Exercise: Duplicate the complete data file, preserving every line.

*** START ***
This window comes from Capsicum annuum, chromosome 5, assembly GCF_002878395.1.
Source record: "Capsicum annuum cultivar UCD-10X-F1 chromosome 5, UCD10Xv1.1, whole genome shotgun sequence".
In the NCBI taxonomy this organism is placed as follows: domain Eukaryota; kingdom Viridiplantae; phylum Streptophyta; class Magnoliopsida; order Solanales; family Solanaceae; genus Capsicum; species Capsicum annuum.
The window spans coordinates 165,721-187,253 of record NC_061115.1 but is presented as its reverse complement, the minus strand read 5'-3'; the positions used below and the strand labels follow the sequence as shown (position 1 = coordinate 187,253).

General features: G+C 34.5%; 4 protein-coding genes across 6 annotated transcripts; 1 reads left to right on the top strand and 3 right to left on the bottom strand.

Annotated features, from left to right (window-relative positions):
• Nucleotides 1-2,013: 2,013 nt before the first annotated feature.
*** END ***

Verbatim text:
This window comes from Capsicum annuum, chromosome 5, assembly GCF_002878395.1.
Source record: "Capsicum annuum cultivar UCD-10X-F1 chromosome 5, UCD10Xv1.1, whole genome shotgun sequence".
In the NCBI taxonomy this organism is placed as follows: domain Eukaryota; kingdom Viridiplantae; phylum Streptophyta; class Magnoliopsida; order Solanales; family Solanaceae; genus Capsicum; species Capsicum annuum.
The window spans coordinates 165,721-187,253 of record NC_061115.1 but is presented as its reverse complement, the minus strand read 5'-3'; the positions used below and the strand labels follow the sequence as shown (position 1 = coordinate 187,253).

General features: G+C 34.5%; 4 protein-coding genes across 6 annotated transcripts; 1 reads left to right on the top strand and 3 right to left on the bottom strand.

Annotated features, from left to right (window-relative positions):
• Nucleotides 1-2,013: 2,013 nt before the first annotated feature.